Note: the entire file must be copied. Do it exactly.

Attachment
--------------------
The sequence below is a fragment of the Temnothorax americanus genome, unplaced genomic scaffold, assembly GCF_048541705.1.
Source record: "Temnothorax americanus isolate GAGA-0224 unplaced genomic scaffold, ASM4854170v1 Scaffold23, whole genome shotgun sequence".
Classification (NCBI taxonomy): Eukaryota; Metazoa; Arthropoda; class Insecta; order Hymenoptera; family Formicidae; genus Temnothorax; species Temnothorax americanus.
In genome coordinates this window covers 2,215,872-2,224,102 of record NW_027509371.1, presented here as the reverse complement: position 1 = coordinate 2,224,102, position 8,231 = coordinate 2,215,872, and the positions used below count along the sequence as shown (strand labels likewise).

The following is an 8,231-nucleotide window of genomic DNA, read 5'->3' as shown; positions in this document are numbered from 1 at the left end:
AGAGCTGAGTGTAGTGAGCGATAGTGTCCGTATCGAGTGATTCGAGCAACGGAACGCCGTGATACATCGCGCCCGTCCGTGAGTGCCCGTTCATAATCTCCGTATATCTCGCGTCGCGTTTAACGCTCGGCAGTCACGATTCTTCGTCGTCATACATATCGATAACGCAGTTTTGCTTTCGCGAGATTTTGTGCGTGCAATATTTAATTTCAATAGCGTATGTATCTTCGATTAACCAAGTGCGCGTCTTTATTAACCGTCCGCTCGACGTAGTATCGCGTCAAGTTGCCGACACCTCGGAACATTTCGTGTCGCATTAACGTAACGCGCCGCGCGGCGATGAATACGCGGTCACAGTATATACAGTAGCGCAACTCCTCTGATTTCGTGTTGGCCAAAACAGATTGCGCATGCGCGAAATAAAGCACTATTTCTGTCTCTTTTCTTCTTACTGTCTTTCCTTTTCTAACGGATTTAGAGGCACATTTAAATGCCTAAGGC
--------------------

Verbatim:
The sequence below is a fragment of the Temnothorax americanus genome, unplaced genomic scaffold, assembly GCF_048541705.1.
Source record: "Temnothorax americanus isolate GAGA-0224 unplaced genomic scaffold, ASM4854170v1 Scaffold23, whole genome shotgun sequence".
Classification (NCBI taxonomy): Eukaryota; Metazoa; Arthropoda; class Insecta; order Hymenoptera; family Formicidae; genus Temnothorax; species Temnothorax americanus.
In genome coordinates this window covers 2,215,872-2,224,102 of record NW_027509371.1, presented here as the reverse complement: position 1 = coordinate 2,224,102, position 8,231 = coordinate 2,215,872, and the positions used below count along the sequence as shown (strand labels likewise).

The following is an 8,231-nucleotide window of genomic DNA, read 5'->3' as shown; positions in this document are numbered from 1 at the left end:
AGAGCTGAGTGTAGTGAGCGATAGTGTCCGTATCGAGTGATTCGAGCAACGGAACGCCGTGATACATCGCGCCCGTCCGTGAGTGCCCGTTCATAATCTCCGTATATCTCGCGTCGCGTTTAACGCTCGGCAGTCACGATTCTTCGTCGTCATACATATCGATAACGCAGTTTTGCTTTCGCGAGATTTTGTGCGTGCAATATTTAATTTCAATAGCGTATGTATCTTCGATTAACCAAGTGCGCGTCTTTATTAACCGTCCGCTCGACGTAGTATCGCGTCAAGTTGCCGACACCTCGGAACATTTCGTGTCGCATTAACGTAACGCGCCGCGCGGCGATGAATACGCGGTCACAGTATATACAGTAGCGCAACTCCTCTGATTTCGTGTTGGCCAAAACAGATTGCGCATGCGCGAAATAAAGCACTATTTCTGTCTCTTTTCTTCTTACTGTCTTTCCTTTTCTAACGGATTTAGAGGCACATTTAAATGCCTAAGGC